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Q: Reading and Vision Therapy for Children ( Answered,   0 Comments )
Subject: Reading and Vision Therapy for Children
Category: Miscellaneous
Asked by: lorrie10-ga
List Price: $50.00
Posted: 26 Jul 2006 14:35 PDT
Expires: 25 Aug 2006 14:35 PDT
Question ID: 749855
Can learning to read in itself improve eye muscle control, without the
child having to undergo vision therapy?
Subject: Re: Reading and Vision Therapy for Children
Answered By: crabcakes-ga on 26 Jul 2006 23:58 PDT
Hello Lorrie10,

    Some types of vision therapy (sometimes called orthoptics) that
concentrate on strengthening the eye muscles do indeed help children
with strabismus (crossed eyes) and amblyopia (lazy eye), but it does
not improve vision problems. It appears from my research that most
vision therapy sites border on quackery. It?s doubtful that any vision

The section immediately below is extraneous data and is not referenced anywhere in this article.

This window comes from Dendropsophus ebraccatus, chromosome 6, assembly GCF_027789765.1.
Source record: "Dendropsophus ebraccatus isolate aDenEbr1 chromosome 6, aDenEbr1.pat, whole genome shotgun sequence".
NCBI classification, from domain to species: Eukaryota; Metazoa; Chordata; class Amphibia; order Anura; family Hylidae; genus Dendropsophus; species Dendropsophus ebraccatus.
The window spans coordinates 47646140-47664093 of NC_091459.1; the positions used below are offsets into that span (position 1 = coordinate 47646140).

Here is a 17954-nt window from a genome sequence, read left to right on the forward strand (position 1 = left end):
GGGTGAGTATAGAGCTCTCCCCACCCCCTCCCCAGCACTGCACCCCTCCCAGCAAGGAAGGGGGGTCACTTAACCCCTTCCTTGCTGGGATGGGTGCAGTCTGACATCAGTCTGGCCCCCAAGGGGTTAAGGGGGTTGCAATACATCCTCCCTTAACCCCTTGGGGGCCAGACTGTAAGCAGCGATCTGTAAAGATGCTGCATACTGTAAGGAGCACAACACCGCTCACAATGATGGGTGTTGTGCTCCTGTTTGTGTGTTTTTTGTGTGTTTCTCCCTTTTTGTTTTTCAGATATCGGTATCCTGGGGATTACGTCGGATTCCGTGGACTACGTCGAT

therapy would harm a child, but in most cases it is  not needed.

Barring a diagnosed problem such as described above and below, vision
therapy is unnecessary and I am glad you are investigating, before

This site also lists some of the conditions that respond to vision therapy.

   ?Eye exercise therapy is sometimes used to correct or improve a
lazy eye condition. The weak eye must be exercised. A patch is worn
over the good eye for weeks or months. Wearing a patch exercises the
lazy eye by strengthening the eye muscles. This helps restore 2-eyed